Titled “Watershed: A Call to Action,” the graphic design project will be on view in the Laura Mesaros Gallery. An opening reception for the exhibition will be held Thursday, March 27 at 6 p.m. All events are free and open to the public.
The goal of Conroy’s exhibition is to educate visitors and challenge people to see how their personal actions are connected to the health of their environment. The cornerstone project of his thesis work is CreekDog, a web application that allows citizens to report and track serious pollution issues throughout the Deckers Creek Watershed.
Deckers Creek is a tributary of the Monongahela River flowing from Preston County into Monongalia County, W.Va. Native Americans lived and hunted in the area for thousands of years before the first European settlers arrived, but the stream is named for the European family that settled at its mouth in the spring of 1758 near present-day Morgantown.
Industries that used the creek as a source of water power included a forge and iron furnace, grist mills, saw mills, and a pottery and a paper mill. Rapid industrialization in the first half of the 20th century took a heavy toll on the once-pristine creek, as water quality declined and aquatic life diminished. Recreational fishing and boating on the creek eventually ceased after acid mine runoff and open sewage fouled the water.
Friends of Deckers Creek, a community non-profit watershed association, organized in 1995 to start clean-ups of illegal dumps and to monitor water quality. In 1998, the state Department of Environmental Protection and federal Natural Resources Conservation Service committed $10 million to clean up acid mine drainage in the Deckers Creek Watershed, an effort that continues to be guided by the Friends.
Conroy’s project was developed in partnership with Friends of Deckers Creek and is based on their Watershed Bill of Rights Program that calls citizens to take action. CreekDog takes this one step further by providing a tool that facilitates action between citizens and the public agencies responsible for addressing these issues.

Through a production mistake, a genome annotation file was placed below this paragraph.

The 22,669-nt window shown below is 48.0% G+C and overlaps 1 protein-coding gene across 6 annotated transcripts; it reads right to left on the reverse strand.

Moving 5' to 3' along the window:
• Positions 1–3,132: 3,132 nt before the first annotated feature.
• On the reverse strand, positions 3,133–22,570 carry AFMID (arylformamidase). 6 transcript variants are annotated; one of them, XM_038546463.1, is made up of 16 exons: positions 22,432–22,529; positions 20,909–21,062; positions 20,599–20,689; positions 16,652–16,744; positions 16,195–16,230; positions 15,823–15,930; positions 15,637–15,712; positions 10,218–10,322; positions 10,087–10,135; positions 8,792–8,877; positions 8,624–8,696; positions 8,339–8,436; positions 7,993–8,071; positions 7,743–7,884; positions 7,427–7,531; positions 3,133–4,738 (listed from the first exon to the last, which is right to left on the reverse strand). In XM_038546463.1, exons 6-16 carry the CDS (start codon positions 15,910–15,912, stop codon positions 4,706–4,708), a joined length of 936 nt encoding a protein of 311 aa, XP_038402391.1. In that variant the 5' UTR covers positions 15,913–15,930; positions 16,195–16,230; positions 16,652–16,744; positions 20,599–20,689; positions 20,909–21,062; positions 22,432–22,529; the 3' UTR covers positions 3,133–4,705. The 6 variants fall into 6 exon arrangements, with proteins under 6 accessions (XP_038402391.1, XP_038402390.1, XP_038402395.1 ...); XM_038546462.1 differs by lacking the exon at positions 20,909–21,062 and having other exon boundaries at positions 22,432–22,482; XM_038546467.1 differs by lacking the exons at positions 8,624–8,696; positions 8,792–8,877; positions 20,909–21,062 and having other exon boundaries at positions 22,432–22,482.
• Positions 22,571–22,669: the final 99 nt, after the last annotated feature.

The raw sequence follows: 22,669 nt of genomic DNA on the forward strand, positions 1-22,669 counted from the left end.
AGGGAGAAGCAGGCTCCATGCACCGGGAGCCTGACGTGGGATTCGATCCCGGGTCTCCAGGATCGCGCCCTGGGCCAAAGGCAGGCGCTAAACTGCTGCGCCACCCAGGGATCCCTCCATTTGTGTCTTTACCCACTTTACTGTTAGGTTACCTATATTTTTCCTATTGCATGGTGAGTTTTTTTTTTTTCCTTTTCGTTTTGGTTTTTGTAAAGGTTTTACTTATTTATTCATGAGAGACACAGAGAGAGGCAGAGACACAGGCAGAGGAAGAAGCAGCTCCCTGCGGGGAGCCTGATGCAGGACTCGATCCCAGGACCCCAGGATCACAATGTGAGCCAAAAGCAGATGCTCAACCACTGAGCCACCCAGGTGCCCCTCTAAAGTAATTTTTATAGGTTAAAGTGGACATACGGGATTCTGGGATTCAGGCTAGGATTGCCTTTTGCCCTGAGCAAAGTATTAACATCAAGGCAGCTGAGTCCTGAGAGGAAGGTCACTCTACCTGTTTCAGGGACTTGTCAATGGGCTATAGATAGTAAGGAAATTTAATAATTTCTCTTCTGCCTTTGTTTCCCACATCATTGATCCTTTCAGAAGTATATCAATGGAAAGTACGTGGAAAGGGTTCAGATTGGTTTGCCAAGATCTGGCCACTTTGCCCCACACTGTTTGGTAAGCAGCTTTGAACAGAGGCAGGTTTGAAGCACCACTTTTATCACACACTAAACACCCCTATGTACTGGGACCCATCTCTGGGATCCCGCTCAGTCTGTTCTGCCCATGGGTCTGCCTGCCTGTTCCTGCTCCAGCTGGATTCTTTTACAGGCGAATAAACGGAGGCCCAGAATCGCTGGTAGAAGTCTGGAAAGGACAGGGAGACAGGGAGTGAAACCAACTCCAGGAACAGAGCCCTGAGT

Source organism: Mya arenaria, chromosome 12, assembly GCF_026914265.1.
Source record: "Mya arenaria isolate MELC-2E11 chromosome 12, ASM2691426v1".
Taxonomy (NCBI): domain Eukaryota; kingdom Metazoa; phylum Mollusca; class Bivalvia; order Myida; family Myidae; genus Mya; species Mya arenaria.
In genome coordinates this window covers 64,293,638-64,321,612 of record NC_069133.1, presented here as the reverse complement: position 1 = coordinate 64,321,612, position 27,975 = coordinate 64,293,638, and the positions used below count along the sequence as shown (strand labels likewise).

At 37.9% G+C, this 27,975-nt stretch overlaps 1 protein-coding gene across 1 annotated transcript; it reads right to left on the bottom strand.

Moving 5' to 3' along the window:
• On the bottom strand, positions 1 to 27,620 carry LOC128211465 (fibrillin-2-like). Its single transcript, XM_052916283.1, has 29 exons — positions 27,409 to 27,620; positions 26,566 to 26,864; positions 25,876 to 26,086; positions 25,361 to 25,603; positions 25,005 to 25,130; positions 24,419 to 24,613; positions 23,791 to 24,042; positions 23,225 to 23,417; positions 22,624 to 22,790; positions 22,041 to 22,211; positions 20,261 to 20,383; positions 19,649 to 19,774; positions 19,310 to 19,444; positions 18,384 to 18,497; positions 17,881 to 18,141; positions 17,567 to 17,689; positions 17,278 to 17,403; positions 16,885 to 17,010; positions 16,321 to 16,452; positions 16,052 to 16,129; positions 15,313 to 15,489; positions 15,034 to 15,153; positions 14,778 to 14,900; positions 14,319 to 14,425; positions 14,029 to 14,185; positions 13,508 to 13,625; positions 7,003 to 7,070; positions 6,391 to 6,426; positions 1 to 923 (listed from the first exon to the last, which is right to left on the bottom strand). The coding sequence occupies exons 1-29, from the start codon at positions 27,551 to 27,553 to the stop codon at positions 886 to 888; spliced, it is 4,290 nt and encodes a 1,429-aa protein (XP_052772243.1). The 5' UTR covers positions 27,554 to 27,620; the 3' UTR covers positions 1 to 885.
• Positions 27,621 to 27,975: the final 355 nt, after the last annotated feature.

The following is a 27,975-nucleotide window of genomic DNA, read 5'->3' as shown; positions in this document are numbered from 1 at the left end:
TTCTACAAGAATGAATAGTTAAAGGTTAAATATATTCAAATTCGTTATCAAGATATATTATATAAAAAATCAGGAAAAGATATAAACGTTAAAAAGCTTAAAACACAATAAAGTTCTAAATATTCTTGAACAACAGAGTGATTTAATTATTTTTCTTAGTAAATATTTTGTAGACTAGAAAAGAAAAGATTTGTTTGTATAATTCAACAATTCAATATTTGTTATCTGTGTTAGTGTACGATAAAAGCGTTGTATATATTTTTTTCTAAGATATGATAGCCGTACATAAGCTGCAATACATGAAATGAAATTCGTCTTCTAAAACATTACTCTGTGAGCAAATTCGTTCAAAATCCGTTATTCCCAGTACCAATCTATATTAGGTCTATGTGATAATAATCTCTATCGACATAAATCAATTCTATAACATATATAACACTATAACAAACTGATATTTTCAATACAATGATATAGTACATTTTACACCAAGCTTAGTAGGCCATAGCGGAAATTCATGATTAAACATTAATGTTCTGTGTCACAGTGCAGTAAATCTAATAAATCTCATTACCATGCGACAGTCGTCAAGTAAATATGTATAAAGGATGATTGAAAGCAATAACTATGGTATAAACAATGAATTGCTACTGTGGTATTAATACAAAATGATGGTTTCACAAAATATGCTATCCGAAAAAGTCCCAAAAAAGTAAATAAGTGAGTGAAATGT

“It is important that we find ways to educate and empower citizens to take an active role in protecting their environment and bettering their communities,” Conroy said. “The story of Deckers Creek is one of both immense beauty and complex environmental issues. People want to help and do the right thing. Many people either don’t know there’s a problem, or, if they do, don’t know how to solve it—but everyone plays a part. I hope that this exhibition helps to create an opportunity for people to make a difference.”
Conroy holds a Bachelor of Arts degree in graphic design from Penn State University and has more than 12 years of professional experience in graphic design. Since 2007, he has been the graphics project coordinator in the WVU Division of University Relations. His responsibilities include the production, art direction, and design of various University branding, marketing, and recruitment campaign materials. His work encompasses different types of media and platforms, including environmental signage, large print-run magazines and national television spots.
“My work at the University has given me the opportunity to collaborate with a talented creative team to produce award-winning campaigns that market and promote a 21st century land-grant institution,” he said.
He has continued this collaborative approach throughout his graduate work.
“I wanted to connect the idea of ‘teamwork’ with the work I did with FODC and with feedback and collaboration with various experts and community members,” he said. “In pursuit of my master’s degree, I’ve been able to combine my passion for design with my love of the outdoors.”
The CreekDog project is being funded, in part, by a grant from the Appalachian stewardship foundation. Find out more about CreekDog at www.creekdog.org
The Mesaros Galleries are open Monday through Saturday, from noon to 9:30 p.m.
For more information on the event, contact Robert Bridges, curator of the Mesaros Galleries at 304-293-2312.
CONTACT: Charlene Lattea, College of Creative Arts
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